Each poses serious risks to adolescents’ physical and mental health.

“Underage kids have unbelievable access to nuclear-strength weed,” said Andrew Brandt, a Boulder, Colo., software executive whose son got hooked while in high school.

With some marijuana products averaging 68 percent THC — exponentially greater than the pot baby boomers once smoked — calls to poison control centers and visits to emergency rooms have risen. In the Denver area, visits to Children’s Hospital Colorado facilities for treatment of cyclic vomiting, paranoia, psychosis and other acute cannabis-related symptoms jumped to 777 in 2015, from 161 in 2005.

“The brain is abnormally vulnerable during adolescence,” said Staci Gruber, an associate professor of psychiatry at Harvard Medical School who studies how marijuana affects the brain. “Policy seems to have outpaced science, and in the best of all possible worlds, science would allow us to set policy.”

The critics also insist that more must be done to maintain tight regulation of the industry. That’s not been the case so far, they argue, with dispensaries opening near high schools in Seattle and with retail and medical pot shops in Denver outnumbering Starbucks and McDonald’s locations combined.  (See https://www.familyfirst.org.nz/2019/06/potent-pot-vulnerable-teens-trigger-concerns-in-first-states-to-legalize-marijuana/ )

  • August 1, 2014 A New England Journal of Medicine Article about Marijuana

Addiction to marijuana is 2 to 4 times more likely in those who start using the drug as adolescents than in those who start using as adults. About 1 in 6 teenagers who experiment with marijuana become addicted. This means that it is imperative to discourage young persons from initiating marijuana use. Younger age of first use predicts more problems.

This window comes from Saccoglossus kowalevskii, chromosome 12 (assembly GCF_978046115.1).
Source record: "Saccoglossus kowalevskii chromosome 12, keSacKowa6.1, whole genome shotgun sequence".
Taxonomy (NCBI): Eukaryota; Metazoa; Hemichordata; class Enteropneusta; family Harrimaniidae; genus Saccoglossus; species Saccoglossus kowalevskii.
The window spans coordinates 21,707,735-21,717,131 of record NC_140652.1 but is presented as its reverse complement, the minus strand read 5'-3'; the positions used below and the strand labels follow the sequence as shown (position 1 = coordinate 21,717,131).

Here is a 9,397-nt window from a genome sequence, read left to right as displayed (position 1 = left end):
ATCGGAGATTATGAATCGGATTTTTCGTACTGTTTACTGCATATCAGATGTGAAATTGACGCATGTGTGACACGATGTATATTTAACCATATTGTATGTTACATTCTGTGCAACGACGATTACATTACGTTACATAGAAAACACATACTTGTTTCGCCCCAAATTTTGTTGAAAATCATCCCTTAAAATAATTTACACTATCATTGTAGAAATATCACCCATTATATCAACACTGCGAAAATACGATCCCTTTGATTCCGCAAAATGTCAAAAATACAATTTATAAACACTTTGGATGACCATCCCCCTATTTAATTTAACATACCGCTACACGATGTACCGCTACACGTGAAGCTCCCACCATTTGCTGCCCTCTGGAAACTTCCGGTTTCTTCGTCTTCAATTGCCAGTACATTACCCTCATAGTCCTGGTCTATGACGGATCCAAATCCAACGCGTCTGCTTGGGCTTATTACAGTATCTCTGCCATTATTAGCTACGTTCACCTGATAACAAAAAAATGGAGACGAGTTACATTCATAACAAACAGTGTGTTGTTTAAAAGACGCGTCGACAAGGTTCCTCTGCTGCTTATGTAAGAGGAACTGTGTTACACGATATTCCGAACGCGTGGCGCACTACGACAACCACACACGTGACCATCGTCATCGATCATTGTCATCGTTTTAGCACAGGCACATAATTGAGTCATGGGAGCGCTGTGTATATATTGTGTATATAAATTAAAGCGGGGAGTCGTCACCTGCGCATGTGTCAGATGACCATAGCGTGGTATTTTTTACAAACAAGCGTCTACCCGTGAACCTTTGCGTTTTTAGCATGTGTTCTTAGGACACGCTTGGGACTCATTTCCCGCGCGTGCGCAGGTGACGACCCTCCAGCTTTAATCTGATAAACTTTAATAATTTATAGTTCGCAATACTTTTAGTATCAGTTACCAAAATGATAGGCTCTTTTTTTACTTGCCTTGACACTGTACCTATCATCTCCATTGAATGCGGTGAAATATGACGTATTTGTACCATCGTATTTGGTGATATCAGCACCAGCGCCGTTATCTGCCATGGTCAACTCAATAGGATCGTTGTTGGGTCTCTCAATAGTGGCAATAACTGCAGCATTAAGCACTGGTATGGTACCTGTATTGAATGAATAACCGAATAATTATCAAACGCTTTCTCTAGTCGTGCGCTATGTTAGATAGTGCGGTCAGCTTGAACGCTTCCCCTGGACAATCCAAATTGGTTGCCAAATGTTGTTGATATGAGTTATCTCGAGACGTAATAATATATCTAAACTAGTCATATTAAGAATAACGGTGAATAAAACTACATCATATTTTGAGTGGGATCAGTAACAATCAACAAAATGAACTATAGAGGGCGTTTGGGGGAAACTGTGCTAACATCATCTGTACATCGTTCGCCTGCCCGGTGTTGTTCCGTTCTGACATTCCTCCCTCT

“Both immediate exposure and long-term exposure to marijuana impair driving ability; marijuana is the illicit drug most frequently reported in connection with impaired driving and accidents, including fatal accidents.”  While either alcohol consumption or marijuana use alone has adverse effects on driving, the combination is particularly dangerous. What happens when a young person who is stoned and has had a few drinks decides to text while driving?

The use of marijuana is associated with “measurable and long-lasting cognitive impairments, particularly among those who started to use marijuana in early adolescence.” Early use of marijuana has significant adverse effects on school performance and may have longer-term adverse effects on brain structure and function in adulthood.

Marijuana use is associated with increased risk of psychotic illness, especially in those genetically predisposed to such illnesses. The mechanisms underlying this association are under active investigation. Marijuana use is a significant risk for anyone who has either an existing psychiatric disorder or a predisposition to psychiatric illness.  (See https://www.psychologytoday.com/us/blog/demystifying-psychiatry/201408/new-england-journal-medicine-article-about-marijuana )

  • August 21, 2018 – Largest Brain Study of 62,454 Scans Identifies Drivers of Brain Aging